• I’d love to see more long form content relating sewing to self expression, fashion and style. This would include fashion history as well as contemporary stuff. Things like the Pattern Vault blog, Carlos Correa’s Instagram notes on the sources for patterns he develops for Vogue, Doctor T Designs’ analysis of patterns.
    • This sounds fascinating!
  • This is a hard one. I’d love to (virtually or IRL) meet more sewists that are in my area and/or similar to me — brown woman in Africa, a mother, working in higher education… But actually what I’ve loved about sewcialists is the exposure to different people, places, experiences and feelings. Maybe something for sewists in underrepresented locations? Especially in Africa — we see so little of African experiences.@lint.behaviour
    • Yes! There is so much vibrant sewing culture around the world, but social media/the blogosphere is still often dominated by cookie-cutter whiteness. And the bits that do get featured are still mostly about the mainstream or traditional sewing in different areas, which ends up functioning like the ethnographic present*, making those traditions seem monolithic and uniform. Again, reality is much more dimensional and intersectional! Identities like “brown woman in Africa” and “a mother” and “working in higher education” run counter to that tendency to generalize and stereotype. We hope that series like Who We Are have helped break up stereotypes by being specific and personal. And we’d love to see lots more stories told!
      • *Nerdy definition time! The “ethnographic present” is the term for descriptions like “This tribe believes that…” or “This people’s economy is based on…” By describing things in the present tense, it lifts them out of historical context and makes it seem that the belief or practice has existed, unchanged, since time immemorial.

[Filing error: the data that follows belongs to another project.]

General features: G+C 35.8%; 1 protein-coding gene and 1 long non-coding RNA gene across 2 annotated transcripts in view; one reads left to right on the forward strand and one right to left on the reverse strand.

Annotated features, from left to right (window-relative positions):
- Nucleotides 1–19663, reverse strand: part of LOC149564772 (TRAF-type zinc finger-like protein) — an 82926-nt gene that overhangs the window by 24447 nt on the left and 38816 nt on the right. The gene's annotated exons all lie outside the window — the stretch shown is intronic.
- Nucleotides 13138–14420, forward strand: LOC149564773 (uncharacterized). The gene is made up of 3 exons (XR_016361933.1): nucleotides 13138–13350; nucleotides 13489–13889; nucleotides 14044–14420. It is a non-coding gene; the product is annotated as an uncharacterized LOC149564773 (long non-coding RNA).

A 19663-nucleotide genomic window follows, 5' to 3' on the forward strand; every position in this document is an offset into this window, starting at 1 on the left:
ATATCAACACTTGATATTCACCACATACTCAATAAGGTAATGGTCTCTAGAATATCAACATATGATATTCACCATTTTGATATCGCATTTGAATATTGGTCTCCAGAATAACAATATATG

• Cats with sewing! Yes! I would enjoy reading more about how older women manage their sewing for their changing bodies.
    • More cats! And many of the respondents were keen to see more older sewists. We love @Sewover50 and it’s the most active community, but there’s also #sewover60 and #sewover70 — even #sewover80! They’re not gender-specific.
  • Something about using the stash and works in progress (less focus on finished, insta-perfect stuff and buy-buy-buy)
    • Oh, I love this. We had #SewThePrecious but sewing from stash, reworking abandoned WIPs, and mending and altering existing garments are all things we’d love to see more of.
  • I would be most interested in finding people that fit my demographic — roughly my build (short, curvy but athletic, straight-sized), young (20s) and no kids, and have similar style interests. I feel like whenever I find someone on Instagram that seems to fit that mold, they end up getting pregnant and start a new sewing chapter whipping up maternity and baby clothes that I can’t relate to. Or their aesthetic is so aggressively conservative or heteronormative that it isn’t a decent source of inspiration.
    • I’m twice this commenter’s age and not the same shape, but I feel this way too. Finding people who share your body type and your aesthetic and your lifestyle is a challenge!